Scientists in Israel may be on the verge of discovering a new way to effectively treat a dangerous type of brain cancer known as glioblastoma. Currently, the Technion-Israel Institute of Technology is conducting tests on the effectiveness of the device that uses electric fields to destroy cancerous cells in the brain. The remarkable feature of this technology is that it does not destroy normal cells at all.
What Makes the Technology so Effective?
Yoram Palti is the physiologist who is the brain behind the invention. He has developed a device that transmits electric fields to the brain where they act upon cancerous cells by disintegrating them. The normal cells are not affected and continue to function normally. The technology enables the electric fields to use the shape of the cells in the brain to distinguish between cancerous and normal cells.
Working Of This Technology
The device is to be worn over the head where two electrodes cover the skull. Electric signals are carried along a wire from a power source and transmitted through the skull to the brain. Although both cancerous as well as normal cells undergo division, the rate of division among cancerous cells is several times higher than that of normal cells. Also, during the various stages of cell division, the cells acquire somewhat of an hourglass shape, with the middle of the cell much narrower before it eventually splits into two cells.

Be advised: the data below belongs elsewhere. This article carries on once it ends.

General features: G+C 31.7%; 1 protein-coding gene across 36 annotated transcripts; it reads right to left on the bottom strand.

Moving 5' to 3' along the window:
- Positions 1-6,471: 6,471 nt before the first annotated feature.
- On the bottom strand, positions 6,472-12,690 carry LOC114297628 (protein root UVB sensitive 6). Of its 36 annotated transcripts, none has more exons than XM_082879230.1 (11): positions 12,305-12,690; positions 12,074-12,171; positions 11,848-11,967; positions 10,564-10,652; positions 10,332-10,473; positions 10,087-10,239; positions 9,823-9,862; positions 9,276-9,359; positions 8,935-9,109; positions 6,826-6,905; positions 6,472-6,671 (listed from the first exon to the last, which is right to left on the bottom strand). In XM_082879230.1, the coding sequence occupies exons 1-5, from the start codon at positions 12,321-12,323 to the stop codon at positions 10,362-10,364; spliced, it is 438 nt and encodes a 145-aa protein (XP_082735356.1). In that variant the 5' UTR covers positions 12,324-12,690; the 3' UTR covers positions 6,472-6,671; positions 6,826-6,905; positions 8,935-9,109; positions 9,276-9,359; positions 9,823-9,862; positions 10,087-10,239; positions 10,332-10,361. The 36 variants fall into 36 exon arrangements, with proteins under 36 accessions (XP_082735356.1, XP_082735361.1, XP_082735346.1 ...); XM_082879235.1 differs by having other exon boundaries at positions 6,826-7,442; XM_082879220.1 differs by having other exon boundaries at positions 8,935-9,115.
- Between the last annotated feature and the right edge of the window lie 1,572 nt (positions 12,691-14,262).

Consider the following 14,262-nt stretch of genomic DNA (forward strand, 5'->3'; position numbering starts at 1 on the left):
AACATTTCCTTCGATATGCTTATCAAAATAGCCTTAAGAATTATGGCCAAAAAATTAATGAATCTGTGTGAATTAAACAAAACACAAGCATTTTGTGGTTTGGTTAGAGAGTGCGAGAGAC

When the electric field comes into contact with cells in the brain, it is able to pass around the normal cells without causing any damage. However, when the electric field comes into contact with cancerous cells that are in the process of dividing much more rapidly, it tends to get focused around the middle portion of the splitting cell. The variation in the strength of the electric field on the cancerous cell causes important cellular components to become destroyed.
Atested And Successful Treatment
The invention is likely to save a lot of lives since the recovery rate for glioblastoma patients is very low, even after the patients have gone through chemotherapy and surgery. The cancer continues to persist even after radiation therapy. While the device shows impressive results in simulation models on the computer, it is yet to be seen whether similar success can be observed through clinical trials on real patients. Currently, ten glioblastoma patients are undergoing trials with the device under Dr. Engelhard. In addition, trails are underway in Europe to test the effectiveness of the device in the treatment of breast cancer.